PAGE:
When I was a young child, my newly emigrated, single-Korean mom worked in a Japanese restaurant as a waitress. After a number of years, her entrepreneurial and fearless spirit lead her to open her own Japanese restaurant and karaoke bar, Tomiyoshi, in my hometown. I can still remember being driven to the back alley of her restaurant in our 1990 Toyota Camry, always double checking the locks before closing the car door, and then being hit with the funky odor of the alley, that only a Japanese restaurant, Mexican bakery and dollar store could make. I spent countless idle and restless hours waiting for the mid-day closing time, waiting for a ride, and/or waiting for a meal. In a day, I'd spend my time spinning around on the small parquet dance floor (that could only feasibly fit three enthusiastic dancers, one bored child, or a handful of slow-dancing lovers). Then I'd play in a dank closet "office", followed by whisking the teriyaki sauce as I'd walk by the low-lit burner. I might straighten up some place settings and push in a chair. Then, I'd tell my mom I was hungry and wait at the sushi bar for some food. These dishes, Tonkatsu and Katsudon are a couple of my favorite from that time and they bring back the best memories.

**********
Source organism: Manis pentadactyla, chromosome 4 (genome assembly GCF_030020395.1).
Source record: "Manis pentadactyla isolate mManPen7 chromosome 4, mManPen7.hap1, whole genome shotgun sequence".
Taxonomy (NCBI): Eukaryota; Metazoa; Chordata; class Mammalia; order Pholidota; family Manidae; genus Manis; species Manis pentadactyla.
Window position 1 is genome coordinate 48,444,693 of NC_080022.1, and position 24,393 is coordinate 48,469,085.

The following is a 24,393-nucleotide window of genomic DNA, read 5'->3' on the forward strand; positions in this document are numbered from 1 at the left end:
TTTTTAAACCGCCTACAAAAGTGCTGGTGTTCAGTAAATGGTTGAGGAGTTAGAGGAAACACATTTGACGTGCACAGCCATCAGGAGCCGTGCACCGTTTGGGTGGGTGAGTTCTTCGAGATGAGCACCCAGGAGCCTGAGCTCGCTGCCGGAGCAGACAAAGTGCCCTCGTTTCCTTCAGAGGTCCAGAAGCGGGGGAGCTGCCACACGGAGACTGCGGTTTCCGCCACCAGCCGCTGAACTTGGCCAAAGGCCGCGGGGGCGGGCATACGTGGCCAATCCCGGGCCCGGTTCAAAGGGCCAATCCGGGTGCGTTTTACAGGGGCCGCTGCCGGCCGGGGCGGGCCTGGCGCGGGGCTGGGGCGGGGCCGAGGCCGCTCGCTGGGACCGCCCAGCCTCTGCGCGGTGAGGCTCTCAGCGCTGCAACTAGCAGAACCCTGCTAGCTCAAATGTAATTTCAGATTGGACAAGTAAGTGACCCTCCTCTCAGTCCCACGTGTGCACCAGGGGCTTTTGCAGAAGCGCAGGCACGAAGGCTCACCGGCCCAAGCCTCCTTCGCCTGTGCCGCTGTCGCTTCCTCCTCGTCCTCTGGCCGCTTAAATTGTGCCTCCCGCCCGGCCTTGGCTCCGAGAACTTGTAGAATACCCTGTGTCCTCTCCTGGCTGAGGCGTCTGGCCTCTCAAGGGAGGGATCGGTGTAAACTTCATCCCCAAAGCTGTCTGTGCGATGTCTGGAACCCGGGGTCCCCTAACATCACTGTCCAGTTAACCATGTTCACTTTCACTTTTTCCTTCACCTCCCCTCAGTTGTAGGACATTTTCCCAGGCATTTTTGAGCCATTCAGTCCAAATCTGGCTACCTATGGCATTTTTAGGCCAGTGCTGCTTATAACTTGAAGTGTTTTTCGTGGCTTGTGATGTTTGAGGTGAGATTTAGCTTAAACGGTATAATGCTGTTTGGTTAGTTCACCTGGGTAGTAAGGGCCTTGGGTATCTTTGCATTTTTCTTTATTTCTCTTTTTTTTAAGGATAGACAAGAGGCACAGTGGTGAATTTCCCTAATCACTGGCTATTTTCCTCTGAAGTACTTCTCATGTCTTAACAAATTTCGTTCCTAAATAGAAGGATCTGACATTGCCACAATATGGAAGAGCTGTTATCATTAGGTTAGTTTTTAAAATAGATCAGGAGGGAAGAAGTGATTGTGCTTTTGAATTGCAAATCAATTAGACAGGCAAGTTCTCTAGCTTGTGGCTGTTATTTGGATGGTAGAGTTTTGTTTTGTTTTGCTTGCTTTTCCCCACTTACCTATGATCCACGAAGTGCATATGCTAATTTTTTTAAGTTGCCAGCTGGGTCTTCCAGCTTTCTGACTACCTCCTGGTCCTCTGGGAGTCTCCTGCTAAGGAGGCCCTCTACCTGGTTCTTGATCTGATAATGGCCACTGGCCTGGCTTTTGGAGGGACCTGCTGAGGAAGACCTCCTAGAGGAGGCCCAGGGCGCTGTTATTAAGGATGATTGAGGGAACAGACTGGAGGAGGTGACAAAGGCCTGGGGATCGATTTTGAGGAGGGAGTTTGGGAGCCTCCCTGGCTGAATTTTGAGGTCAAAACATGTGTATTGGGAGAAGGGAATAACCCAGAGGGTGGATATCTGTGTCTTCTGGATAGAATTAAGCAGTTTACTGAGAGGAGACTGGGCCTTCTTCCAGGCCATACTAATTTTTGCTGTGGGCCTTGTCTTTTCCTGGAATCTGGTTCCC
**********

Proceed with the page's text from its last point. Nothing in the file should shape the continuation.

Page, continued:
It's been nearly 20 (!!!) years since my carefree and hungry childhood at Tomiyoshi and less since my mom's Korean restaurant (which was much less carefree and much more laborious for me). The rewards of growing up in a restaurant are many, but mostly I am grateful for the early exposure to how delicious food and kind service can make people feel relaxed, happy, and satisfied. It's hard not to feel like the world is crumbling around us during these uneasy and volatile times, but I think that those fears and uncertainty can be quelled, even if momentarily, by a meal prepared with care and shared with those you love.
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